When I say the bench is thinner, I’m talking about penetration into general pop culture, not about the quality of the music.

          • Someone else says:

            What could “penetration into general pop culture” mean other than “I (and my friends) have heard of them”? In which case your age has to be the primary reason…

            I doubt that people your current age were tuned into Gene Simmons back in the 70s. I’m a millennial and I don’t know who Gene Simmons is. For my generation, Kanye West is much more famous and influential than The Beatles. And there is already a full generation of extraordinarily influential artists younger than me who I only learned the names of *because* they died (like Juice Wrld, Xxxtentacion). Juice Wrld’s song “Righteous”, which I still haven’t heard and only know because I looked it up just now, has more views than The Beatles’ “Let It Be” on youtube…

            It’d take some serious argument for me to believe that age isn’t the reason for your perception of the role of music in society post-1970s!

            • Andrew says:


              I agree that there are some mega-popular musicians right now. But, as I wrote above, I think the bench was deeper in the 1970s. Not in terms of quality but in terms of stardom. Back then, there were lots and lots of rock stars, and very few famous businessmen. Now there’s a whole category of business stars, and just a few music stars.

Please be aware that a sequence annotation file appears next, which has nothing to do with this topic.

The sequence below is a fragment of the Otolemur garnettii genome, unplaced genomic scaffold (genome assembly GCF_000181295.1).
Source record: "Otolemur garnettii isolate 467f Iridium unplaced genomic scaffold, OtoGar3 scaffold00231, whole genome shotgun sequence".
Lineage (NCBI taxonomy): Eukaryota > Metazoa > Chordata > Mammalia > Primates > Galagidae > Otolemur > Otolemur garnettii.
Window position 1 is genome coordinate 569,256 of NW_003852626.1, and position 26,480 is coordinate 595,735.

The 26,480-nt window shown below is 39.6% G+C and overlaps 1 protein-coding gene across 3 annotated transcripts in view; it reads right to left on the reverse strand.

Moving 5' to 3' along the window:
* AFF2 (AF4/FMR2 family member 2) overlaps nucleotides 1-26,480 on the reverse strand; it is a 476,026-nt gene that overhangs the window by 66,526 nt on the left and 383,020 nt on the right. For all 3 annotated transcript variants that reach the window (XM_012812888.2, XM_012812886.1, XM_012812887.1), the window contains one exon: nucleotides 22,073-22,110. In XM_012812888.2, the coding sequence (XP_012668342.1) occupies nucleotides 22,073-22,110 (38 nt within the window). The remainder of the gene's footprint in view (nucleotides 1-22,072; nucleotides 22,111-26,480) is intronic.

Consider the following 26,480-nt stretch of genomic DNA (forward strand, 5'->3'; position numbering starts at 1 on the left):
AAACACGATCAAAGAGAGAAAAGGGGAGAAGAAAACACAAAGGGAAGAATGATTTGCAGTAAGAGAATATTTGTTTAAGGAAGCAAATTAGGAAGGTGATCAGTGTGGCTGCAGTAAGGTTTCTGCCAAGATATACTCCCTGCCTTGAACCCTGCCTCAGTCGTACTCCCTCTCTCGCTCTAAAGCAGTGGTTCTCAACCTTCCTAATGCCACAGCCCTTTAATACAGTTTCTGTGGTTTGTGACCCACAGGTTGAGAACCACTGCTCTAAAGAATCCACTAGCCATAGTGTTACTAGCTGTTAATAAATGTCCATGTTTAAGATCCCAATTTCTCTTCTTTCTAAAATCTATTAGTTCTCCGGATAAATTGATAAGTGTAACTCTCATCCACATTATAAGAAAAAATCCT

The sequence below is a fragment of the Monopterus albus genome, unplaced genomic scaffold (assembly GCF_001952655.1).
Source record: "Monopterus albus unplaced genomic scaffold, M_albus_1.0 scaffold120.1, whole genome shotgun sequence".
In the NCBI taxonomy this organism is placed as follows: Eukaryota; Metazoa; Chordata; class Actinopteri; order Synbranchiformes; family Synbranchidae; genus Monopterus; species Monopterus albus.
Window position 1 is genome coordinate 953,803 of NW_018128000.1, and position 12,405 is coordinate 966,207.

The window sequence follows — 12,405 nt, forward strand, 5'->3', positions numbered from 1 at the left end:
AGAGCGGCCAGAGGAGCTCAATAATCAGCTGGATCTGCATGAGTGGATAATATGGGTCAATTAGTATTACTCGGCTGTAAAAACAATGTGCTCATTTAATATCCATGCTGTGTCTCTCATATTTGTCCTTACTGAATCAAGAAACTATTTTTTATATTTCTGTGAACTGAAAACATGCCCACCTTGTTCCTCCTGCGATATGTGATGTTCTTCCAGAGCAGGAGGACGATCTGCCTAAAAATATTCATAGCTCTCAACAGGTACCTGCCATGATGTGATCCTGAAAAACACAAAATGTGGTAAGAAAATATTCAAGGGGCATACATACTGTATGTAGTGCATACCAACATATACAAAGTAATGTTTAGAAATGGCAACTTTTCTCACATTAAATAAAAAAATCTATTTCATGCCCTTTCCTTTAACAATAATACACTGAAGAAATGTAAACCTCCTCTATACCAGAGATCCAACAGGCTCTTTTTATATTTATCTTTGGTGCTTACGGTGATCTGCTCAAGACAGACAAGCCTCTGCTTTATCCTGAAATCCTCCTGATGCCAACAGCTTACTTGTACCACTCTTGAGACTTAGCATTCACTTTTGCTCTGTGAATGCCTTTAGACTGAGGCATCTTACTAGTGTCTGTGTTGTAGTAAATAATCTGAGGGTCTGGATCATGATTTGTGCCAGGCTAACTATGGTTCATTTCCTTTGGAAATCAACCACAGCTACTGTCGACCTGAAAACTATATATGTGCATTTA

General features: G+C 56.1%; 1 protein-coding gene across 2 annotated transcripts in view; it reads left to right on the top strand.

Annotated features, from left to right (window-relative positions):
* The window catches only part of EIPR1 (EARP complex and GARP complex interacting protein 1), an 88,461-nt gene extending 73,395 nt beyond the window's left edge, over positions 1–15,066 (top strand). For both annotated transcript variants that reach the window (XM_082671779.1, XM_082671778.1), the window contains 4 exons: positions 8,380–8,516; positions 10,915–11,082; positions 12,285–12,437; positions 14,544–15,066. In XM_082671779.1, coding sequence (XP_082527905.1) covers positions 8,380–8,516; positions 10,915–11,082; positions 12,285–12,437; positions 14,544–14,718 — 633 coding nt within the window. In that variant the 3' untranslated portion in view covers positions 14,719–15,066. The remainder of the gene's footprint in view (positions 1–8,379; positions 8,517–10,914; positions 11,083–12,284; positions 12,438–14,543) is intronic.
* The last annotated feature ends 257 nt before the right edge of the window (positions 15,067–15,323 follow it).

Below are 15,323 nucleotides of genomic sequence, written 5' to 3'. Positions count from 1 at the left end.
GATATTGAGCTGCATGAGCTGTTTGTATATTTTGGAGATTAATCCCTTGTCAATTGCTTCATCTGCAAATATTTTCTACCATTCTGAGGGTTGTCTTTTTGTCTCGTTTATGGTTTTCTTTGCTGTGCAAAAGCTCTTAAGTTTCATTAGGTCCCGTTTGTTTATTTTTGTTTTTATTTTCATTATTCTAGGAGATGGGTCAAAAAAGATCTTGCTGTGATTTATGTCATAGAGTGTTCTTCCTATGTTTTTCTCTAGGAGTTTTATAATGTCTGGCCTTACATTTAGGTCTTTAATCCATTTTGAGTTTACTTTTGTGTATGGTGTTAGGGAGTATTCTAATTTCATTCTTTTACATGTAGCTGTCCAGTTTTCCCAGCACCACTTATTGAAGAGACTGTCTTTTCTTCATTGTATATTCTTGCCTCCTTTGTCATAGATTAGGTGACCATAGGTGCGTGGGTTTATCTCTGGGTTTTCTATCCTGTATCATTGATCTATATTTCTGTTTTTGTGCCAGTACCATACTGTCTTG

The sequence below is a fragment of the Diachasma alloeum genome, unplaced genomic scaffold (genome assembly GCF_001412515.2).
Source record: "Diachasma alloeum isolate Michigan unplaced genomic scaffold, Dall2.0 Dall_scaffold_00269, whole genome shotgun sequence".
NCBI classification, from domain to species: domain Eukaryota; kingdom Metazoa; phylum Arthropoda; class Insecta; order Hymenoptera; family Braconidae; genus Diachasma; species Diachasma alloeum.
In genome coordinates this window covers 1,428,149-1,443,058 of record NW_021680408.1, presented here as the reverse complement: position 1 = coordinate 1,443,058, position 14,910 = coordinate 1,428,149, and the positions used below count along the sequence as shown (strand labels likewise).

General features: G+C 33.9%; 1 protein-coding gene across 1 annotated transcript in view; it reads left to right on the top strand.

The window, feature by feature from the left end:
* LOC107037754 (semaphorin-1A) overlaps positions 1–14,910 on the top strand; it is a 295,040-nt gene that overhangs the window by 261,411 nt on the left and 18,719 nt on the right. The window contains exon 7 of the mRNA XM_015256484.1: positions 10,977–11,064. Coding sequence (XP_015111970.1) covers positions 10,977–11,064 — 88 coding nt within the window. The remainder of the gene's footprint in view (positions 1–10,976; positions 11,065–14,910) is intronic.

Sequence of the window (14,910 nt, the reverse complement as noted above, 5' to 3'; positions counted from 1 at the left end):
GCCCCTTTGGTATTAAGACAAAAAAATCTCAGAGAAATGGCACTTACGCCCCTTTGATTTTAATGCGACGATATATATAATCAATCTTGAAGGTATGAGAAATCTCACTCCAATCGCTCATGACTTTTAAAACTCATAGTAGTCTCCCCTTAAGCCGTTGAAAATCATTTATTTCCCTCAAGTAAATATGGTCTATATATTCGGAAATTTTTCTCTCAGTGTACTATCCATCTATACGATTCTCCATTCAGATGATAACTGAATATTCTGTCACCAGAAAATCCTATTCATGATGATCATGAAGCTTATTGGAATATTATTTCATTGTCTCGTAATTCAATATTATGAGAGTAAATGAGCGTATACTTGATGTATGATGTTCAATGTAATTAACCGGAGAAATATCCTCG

• Someone else (the same someone else) says:

                (I regret my choice of username.)

                I still don’t see it. In terms of businesspeople, we (and now I’m speaking as a millennial, as I really do think this idea of ‘penetration’ depends almost entirely upon demographic category) would probably admit Zuckerberg, Elon Musk, and Jobs, although all three of these have been rapidly losing social capital in the 2020s. That’s… three people? Whereas we all have literally gigabytes worth of relevant musicians in our Spotify playlists.

                Is Oprah a business superstar? I guess, but she’s better known as a talk-show host, and not a talk-show that my generation grew up watching. How about Branson? I don’t hear anyone talking about him. Bezos? No way–people don’t idolize him as a business man. He’s well-known for being rich and for being an asshole who exploits millions of workers and almost single-handedly destroyed thousands of beloved brick-and-mortar businesses. I think there’s a huge difference between a “rich businessman” and a “business superstar.” A lot of millennials grew up wanting to be like Zuckerberg, who is undoubtedly a business superstar. No one grew up wanting to be like Bezos.

    • I don’t know. Jazz in the late 50’s through the 60’s was a majority black musical art form, and if you go watch Jazz On a Summer’s Day (a documentary on the 1959 Newport Jazz Festival) you’ll see crowds of white fans, many of whom were probably “the NPR crowd” of their day.

      Is the current hip-hop music not popular among the NPR crowd because it’s full of black artists? Maybe…

      If you go to rolling stone’s list of 100 top hip hop songs: